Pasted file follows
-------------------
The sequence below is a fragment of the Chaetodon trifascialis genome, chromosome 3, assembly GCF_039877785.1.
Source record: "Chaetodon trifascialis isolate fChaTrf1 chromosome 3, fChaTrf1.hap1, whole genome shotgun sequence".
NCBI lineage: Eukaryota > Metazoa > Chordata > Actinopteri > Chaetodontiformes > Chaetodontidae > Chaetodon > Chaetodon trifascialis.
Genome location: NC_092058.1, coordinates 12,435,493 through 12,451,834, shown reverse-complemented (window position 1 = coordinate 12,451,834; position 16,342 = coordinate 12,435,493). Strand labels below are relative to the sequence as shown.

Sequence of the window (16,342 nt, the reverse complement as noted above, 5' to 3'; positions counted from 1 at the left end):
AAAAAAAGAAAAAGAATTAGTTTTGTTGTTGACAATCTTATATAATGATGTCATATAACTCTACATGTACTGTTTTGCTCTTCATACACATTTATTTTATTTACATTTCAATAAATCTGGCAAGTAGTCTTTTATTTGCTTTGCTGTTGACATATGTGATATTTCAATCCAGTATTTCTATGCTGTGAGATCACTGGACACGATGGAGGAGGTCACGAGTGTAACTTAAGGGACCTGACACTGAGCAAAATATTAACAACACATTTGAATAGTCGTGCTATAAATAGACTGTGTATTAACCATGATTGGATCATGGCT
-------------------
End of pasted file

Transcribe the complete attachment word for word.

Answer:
The sequence below is a fragment of the Chaetodon trifascialis genome, chromosome 3, assembly GCF_039877785.1.
Source record: "Chaetodon trifascialis isolate fChaTrf1 chromosome 3, fChaTrf1.hap1, whole genome shotgun sequence".
NCBI lineage: Eukaryota > Metazoa > Chordata > Actinopteri > Chaetodontiformes > Chaetodontidae > Chaetodon > Chaetodon trifascialis.
Genome location: NC_092058.1, coordinates 12,435,493 through 12,451,834, shown reverse-complemented (window position 1 = coordinate 12,451,834; position 16,342 = coordinate 12,435,493). Strand labels below are relative to the sequence as shown.

Sequence of the window (16,342 nt, the reverse complement as noted above, 5' to 3'; positions counted from 1 at the left end):
AAAAAAAGAAAAAGAATTAGTTTTGTTGTTGACAATCTTATATAATGATGTCATATAACTCTACATGTACTGTTTTGCTCTTCATACACATTTATTTTATTTACATTTCAATAAATCTGGCAAGTAGTCTTTTATTTGCTTTGCTGTTGACATATGTGATATTTCAATCCAGTATTTCTATGCTGTGAGATCACTGGACACGATGGAGGAGGTCACGAGTGTAACTTAAGGGACCTGACACTGAGCAAAATATTAACAACACATTTGAATAGTCGTGCTATAAATAGACTGTGTATTAACCATGATTGGATCATGGCT